The fluorination reaction, and attendant formation of a super acid environment, can be carried out batchwise or in a continuous manner in a liquid or vapor phase. Pressure is not critical for practicing the fluorination process. Atmospheric and autogenous pressures are the most convenient.

The contents of the vessel are raised to the appropriate reaction temperature and can be agitated by shaking or stirring for a length of time sufficient to cause occurrence of the reaction. The reaction times can range from about 1 to 17 hours; the typical reaction times are from about 1 to 6 hours.

The catalytic reaction between HF and the halogenated starting material, may create a super acid environment, and may be initiated in the presence of a diluent that may comprise a high-boiling inert liquid, e.g., a perfluorinated ether, or the desired reaction product itself, for example, HCFC-123 in the process for the manufacture of HCFC-123.

Before initiating the catalytic reaction of HF with the halogenated starting material, a metal halide catalyst comprising, for example, a pentachloride may be converted to a pentafluoride by treating the pentachloride with HF and removing the hydrogen chloride by-product.

The design or structural characteristics of the equipment which is used for performing the fluorination process is not a critical aspect of the invention. Equipment having any suitable conventional design, which incorporates the corrosion resistant composites discussed herein and possesses an acceptable thermal conductivity, may be used for manufacturing the fluorinated alkanes. For example, should the fluorination process be conducted at a temperature either below about the boiling point of hydrogen fluoride or below the boiling point of the most volatile reactant, the reaction vessel can be closed or open to the atmosphere provided that moisture is substantially excluded. For a fluorination reaction at or above about the boiling point of hydrogen fluoride or the most volatile component, a closed vessel or a pressure-regulated partially open reactor is used to minimize the loss of reactants.

Regardless of the reactor design, the thermal conductivity of the composite, which is used to fabricate the reaction vessel, is a key aspect of the invention. The wall of the vessel, which is fabricated from an explosively bonded composite, typically ranges from about 1/4 to about 2 inches thick, and may possess a thermal conductivity of about 28.7 w/mK to about 37.2 w/mK. It is important to note that thermal conductivity is a function of the composition as well as the thickness of the composite and, accordingly, reactor dimensions and composite compositions are selected to obtain a sufficiently high thermal conductivity. The thermal conductivity must be sufficient to conduct a quantity of heat into the interior of the reactor which is adequate to provide an interior temperature of at least about 180 C. Such a thermal conductivity is important because the heat, which induces the catalytic HCFC and/or HFC formation, is typically supplied from a external source. For example, the reaction vessel can be heated by pipes which encircle the exterior of the reaction vessel, an external jacket welded to the vessel, external electric resistance, among many others. Should the thermal conductivity of the composite which is employed to fabricate the walls of the vessel be too low, the fluorination process is difficult to control and inefficient.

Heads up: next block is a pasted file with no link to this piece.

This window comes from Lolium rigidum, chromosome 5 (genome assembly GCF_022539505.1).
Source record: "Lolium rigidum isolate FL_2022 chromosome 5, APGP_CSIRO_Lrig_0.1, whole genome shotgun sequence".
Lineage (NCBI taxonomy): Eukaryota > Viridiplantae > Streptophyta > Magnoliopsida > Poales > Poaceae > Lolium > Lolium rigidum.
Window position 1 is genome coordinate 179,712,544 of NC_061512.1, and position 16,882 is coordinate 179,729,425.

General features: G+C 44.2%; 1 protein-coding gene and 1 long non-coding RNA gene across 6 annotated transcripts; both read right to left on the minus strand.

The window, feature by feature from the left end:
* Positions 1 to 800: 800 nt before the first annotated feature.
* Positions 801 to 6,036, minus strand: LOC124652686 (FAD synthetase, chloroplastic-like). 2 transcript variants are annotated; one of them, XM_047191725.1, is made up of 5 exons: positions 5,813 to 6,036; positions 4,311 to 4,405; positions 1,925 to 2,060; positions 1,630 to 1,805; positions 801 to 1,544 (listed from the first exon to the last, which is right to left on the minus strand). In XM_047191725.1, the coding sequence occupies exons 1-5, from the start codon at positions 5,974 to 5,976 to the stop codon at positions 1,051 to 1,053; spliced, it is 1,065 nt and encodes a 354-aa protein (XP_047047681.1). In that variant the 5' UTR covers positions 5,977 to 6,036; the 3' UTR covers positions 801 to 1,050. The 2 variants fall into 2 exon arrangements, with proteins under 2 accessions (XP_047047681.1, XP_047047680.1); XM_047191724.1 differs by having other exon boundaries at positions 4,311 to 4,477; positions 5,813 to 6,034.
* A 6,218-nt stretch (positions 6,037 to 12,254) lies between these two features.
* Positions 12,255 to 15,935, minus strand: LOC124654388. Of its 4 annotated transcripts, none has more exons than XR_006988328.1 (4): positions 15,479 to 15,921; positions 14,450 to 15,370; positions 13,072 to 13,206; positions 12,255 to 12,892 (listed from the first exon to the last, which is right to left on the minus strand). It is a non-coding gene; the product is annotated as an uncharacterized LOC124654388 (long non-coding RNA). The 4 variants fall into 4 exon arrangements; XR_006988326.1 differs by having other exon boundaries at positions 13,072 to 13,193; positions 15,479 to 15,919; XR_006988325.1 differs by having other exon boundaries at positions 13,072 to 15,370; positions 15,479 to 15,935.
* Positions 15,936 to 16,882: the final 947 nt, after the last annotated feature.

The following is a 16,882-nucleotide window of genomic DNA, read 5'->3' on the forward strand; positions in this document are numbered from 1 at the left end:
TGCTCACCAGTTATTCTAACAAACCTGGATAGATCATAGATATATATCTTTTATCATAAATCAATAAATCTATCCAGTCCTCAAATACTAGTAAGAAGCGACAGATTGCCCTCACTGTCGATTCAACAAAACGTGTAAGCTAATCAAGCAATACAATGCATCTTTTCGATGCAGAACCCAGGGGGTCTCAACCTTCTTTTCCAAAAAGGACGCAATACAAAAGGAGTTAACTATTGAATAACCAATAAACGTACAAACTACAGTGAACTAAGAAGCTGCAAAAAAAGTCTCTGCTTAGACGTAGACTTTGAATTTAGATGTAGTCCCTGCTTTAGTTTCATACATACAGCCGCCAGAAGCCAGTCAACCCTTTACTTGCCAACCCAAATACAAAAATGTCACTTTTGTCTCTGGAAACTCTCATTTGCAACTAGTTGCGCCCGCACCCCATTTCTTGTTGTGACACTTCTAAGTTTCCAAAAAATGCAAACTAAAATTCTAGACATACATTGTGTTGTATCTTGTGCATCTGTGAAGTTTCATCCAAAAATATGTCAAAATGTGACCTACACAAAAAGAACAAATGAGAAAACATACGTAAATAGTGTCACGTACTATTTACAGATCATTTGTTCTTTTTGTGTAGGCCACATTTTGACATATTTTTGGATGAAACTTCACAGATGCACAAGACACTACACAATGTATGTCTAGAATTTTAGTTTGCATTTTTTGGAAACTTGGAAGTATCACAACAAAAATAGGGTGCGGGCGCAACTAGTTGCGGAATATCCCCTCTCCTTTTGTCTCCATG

The composite may be shaped or treated in order to fabricate equipment which is to be used for performing the fluorination process discussed above. At least one composite is shaped or treated using conventional metal working processes such as annealing, bending, brazing, hot-rolling, stamping, tempering, welding, among others, in order to assemble the composites into the desired equipment. For example, the composite may be formed or shaped, e.g., by rolling, into parts which are assembled for obtaining a reactor. The shaped composite parts may comprise hemi-spherical portions, e.g., bottom head, of the wall of a reactor. The vertical portions can be welded together, and the resultant seams therebetween brazed in order to form a unitary structure which defines the walls of the reactor.

The configuration of an acceptable reactor wall is illustrated by FIGS. 1 and 2. Referring now to FIGS. 1 and 2, these Figures illustrate a schematic of a cross-section of the wall of a reactor for producing the fluorinated alkenes. FIG. 1 illustrates one embodiment of the wall 10 of a reactor. The wall 10 may comprise an explosively clad composite comprising carbon steel layer 11, Hastelloy C-276 intermediate layer 12, and a layer of corrosion resistant metal 13. When in use, layer 13 of the composite 10 is in direct contact with the fluorination process. In one aspect of this embodiment, layer 13 comprises a 0.02 inch thick gold sheet. The wall 10 is formed by welding together at least two clad hemi-spherical composites having the desired composition. As illustrated in FIG. 1, clad composite 16 is welded to clad composite 17. The weld is shown in FIG. 1 by the regions labelled as 14. The weld between layers 11 and 12 of clad composites 16 and 17 necessitated forming a cut-out in layer 13. The cut-out was back-filled by brazing to form overlay 15. Overlay 15 protects the seam formed by weld 14 and comprises any brazable material which is highly corrosion resistant. When layer 13 comprises a molybdenum alloy, 24K gold is a preferred brazing material. However, other suitable brazing materials comprise at least one of gold-copper, gold-nickel alloys, among others.